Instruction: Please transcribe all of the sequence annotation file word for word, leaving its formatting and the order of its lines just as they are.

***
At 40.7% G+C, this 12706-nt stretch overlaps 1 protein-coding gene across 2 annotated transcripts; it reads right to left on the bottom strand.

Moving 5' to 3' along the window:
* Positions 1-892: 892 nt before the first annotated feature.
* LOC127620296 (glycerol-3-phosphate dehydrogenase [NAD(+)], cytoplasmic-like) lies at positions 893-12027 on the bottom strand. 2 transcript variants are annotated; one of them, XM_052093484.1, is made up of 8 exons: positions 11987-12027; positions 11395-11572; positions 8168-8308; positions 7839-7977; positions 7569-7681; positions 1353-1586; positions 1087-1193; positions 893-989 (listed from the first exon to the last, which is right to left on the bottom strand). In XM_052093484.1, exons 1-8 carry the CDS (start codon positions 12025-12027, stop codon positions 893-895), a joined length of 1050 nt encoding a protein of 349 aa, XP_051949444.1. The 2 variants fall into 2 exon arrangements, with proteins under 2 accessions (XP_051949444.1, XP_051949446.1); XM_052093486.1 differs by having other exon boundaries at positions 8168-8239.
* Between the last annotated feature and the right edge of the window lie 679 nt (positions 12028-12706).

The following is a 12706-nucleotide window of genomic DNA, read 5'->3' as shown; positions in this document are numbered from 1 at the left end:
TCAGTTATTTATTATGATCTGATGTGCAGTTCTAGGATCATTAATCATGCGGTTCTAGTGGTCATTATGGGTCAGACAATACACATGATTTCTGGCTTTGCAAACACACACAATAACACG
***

At 40.7% G+C, this 12706-nt stretch overlaps 1 protein-coding gene across 2 annotated transcripts; it reads right to left on the bottom strand.

Moving 5' to 3' along the window:
* Positions 1-892: 892 nt before the first annotated feature.
* LOC127620296 (glycerol-3-phosphate dehydrogenase [NAD(+)], cytoplasmic-like) lies at positions 893-12027 on the bottom strand. 2 transcript variants are annotated; one of them, XM_052093484.1, is made up of 8 exons: positions 11987-12027; positions 11395-11572; positions 8168-8308; positions 7839-7977; positions 7569-7681; positions 1353-1586; positions 1087-1193; positions 893-989 (listed from the first exon to the last, which is right to left on the bottom strand). In XM_052093484.1, exons 1-8 carry the CDS (start codon positions 12025-12027, stop codon positions 893-895), a joined length of 1050 nt encoding a protein of 349 aa, XP_051949444.1. The 2 variants fall into 2 exon arrangements, with proteins under 2 accessions (XP_051949444.1, XP_051949446.1); XM_052093486.1 differs by having other exon boundaries at positions 8168-8239.
* Between the last annotated feature and the right edge of the window lie 679 nt (positions 12028-12706).

The following is a 12706-nucleotide window of genomic DNA, read 5'->3' as shown; positions in this document are numbered from 1 at the left end:
TCAGTTATTTATTATGATCTGATGTGCAGTTCTAGGATCATTAATCATGCGGTTCTAGTGGTCATTATGGGTCAGACAATACACATGATTTCTGGCTTTGCAAACACACACAATAACACG